The Complainant contends that the Respondent Company is marketing itself as being a broker catering for “all types of investors”. However, whilst the website at the disputed domain name may appear, on the face of it, to be a legitimate business website, it does not contain any specific detail about the services the company provides, who their clients are or provide any detail about the company itself, for example, its background and history. The Complainant would expect that information such as this would feature on a legitimate business website. The Complainant considers that the lack of information available for the Respondent and the Respondent Company alludes to the fact that the Respondent is not using the disputed domain name for a legitimate interest.

By taking down the website at “www.mpepartners.com” in response to the Complainant’s representative’s first letter dated October 1, 2010, the Respondent acknowledged that it had no legitimate interest in that domain name. By agreeing, on November 2, 2010, to take down the website at the disputed domain name by November 25, 2010 and to cease to trade under the Montague Equity Partners Ltd name, again, the Respondent clearly acknowledged that it had no legitimate interest in the disputed domain name.

The Complainant also considers that the fact that the registrant details were updated on November 8, 2010 in the name of the Respondent also provides evidence that the Respondent has no legitimate interests in the disputed domain name. Neither the Respondent nor the Respondent Company can be considered as being commonly known by the disputed domain name because: (i) the disputed domain name was only registered on September 7, 2010; and (ii) they have readily changed both their domain name and the registrant.

Furthermore, the Respondent or the Respondent Company is not making fair use of the disputed domain name but has, instead, been misleading clients and attempting to divert clients away from the Complainant. As a result, the Complainant’s reputation and its marks have been, and continue to be, tarnished. By way of evidence, the email that the Complainant received on September 22, 2010 from one of its investors clearly demonstrates that the Respondent Company is specifically targeting, and marketing to, the Complainant’s clients and has been attempting to drive the Complainant’s clients away to obtain services from the Respondent Company.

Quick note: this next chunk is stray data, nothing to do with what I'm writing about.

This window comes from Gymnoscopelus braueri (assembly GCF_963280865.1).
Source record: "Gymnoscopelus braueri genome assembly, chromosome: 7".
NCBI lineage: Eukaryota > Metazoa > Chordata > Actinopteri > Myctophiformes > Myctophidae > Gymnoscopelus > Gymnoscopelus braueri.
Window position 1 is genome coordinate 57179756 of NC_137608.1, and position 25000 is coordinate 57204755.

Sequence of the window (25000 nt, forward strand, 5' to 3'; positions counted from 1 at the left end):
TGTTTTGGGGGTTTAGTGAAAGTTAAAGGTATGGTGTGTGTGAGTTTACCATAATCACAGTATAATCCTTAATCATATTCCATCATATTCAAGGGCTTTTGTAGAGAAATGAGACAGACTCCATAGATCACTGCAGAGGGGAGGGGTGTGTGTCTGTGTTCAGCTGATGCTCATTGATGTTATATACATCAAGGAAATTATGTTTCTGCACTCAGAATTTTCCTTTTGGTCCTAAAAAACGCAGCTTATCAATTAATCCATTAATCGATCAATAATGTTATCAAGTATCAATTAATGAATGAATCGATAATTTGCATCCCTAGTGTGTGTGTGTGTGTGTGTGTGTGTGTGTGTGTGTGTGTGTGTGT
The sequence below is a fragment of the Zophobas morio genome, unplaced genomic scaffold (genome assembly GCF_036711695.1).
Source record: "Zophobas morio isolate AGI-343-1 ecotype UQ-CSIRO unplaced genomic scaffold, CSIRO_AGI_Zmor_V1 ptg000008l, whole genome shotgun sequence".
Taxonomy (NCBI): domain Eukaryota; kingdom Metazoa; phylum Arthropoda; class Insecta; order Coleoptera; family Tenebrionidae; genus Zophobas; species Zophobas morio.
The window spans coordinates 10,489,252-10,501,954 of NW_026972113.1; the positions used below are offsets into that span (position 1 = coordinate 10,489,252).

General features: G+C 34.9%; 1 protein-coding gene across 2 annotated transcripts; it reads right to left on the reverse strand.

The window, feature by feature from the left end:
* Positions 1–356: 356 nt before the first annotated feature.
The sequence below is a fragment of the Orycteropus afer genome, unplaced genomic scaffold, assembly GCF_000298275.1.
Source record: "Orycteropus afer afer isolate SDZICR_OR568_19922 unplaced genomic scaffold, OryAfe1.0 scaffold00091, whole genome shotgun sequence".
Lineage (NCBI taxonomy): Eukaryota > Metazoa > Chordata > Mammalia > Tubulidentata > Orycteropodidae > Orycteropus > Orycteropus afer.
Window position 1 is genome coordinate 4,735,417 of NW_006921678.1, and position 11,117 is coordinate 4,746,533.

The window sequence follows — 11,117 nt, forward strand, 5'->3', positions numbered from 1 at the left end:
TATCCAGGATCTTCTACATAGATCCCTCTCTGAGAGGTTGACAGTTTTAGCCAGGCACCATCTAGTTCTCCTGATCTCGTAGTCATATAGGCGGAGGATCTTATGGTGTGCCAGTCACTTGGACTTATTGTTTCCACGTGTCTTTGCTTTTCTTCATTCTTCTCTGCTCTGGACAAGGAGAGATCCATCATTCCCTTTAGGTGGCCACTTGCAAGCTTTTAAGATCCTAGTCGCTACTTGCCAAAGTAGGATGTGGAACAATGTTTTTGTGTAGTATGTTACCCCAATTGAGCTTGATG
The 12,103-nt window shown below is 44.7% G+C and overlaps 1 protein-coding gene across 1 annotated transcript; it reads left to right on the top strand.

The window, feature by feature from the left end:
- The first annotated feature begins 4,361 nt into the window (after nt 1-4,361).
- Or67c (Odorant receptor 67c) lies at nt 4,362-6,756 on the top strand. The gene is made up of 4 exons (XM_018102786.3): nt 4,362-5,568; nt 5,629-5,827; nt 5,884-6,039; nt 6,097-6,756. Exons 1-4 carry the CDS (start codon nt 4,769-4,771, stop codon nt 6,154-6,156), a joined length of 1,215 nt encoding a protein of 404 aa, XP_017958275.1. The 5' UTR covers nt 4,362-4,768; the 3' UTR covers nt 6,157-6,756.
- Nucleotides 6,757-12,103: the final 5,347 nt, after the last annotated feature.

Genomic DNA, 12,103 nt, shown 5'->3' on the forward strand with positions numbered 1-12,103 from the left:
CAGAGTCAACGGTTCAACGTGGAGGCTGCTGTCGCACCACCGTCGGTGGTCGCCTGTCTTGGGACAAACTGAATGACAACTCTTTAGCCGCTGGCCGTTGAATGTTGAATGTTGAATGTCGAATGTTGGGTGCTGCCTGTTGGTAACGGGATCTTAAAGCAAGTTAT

The Respondent’s use of the disputed domain name also takes unfair advantage of the distinctive character of the Complainant’s marks. Given the significant reputation of the Complainant, the distinctiveness of its name, the close similarity between the disputed domain name and the Complainant’s name and marks and the proximity of the services to those apparently offered by the Respondent Company, on a global assessment, the disputed domain name takes unfair advantage of the Complainant’s rights in its name and marks.

The Respondent registered the disputed domain name knowing of the Complainant’s name, reputation and the prevalence of its private equity activities in Europe. The Complainant therefore considers that the Respondent’s use of the disputed domain name amounts to clear riding on the coat-tails of the reputation of the Complainant’s name and marks. The Respondent cannot, therefore, be considered to have any legitimate interests in respect of the disputed domain name.

The Complainant invests significant resources into the protection of its goodwill and reputation both in the United Kingdom of Great Britain and Northern Ireland and worldwide. The Complainant may suffer serious and irreparable damage if the Respondent and/or the Respondent Company continue to use the disputed domain name.

B. Respondent

The Respondent did not reply to the Complainant’s contentions.

6. Discussion and Findings

Paragraph 4(a) of the Policy directs that the Complainant must prove each of the following: (i) that the disputed domain name is identical or confusingly similar to a trademark or service mark in which the Complainant has rights; and, (ii) that the Respondent has no rights or legitimate interests in respect of the disputed domain name; and, (iii) that the disputed domain name has been registered and is being used in bad faith.

Paragraph 4(b) provides that for the purposes of paragraph 4(a)(iii) the following circumstances, in particular but without limitation, if found by the panel to be present, shall be evidence of the registration and use of a domain name in bad faith:

(i) circumstances indicating that the respondent has registered or acquired a domain name primarily for the purpose of selling, renting, or otherwise transferring the domain name registration to the complainant who is the owner of the trademark or service mark or to a competitor of that complainant, for valuable consideration in excess of documented out-of-pocket costs directly related to the domain name; or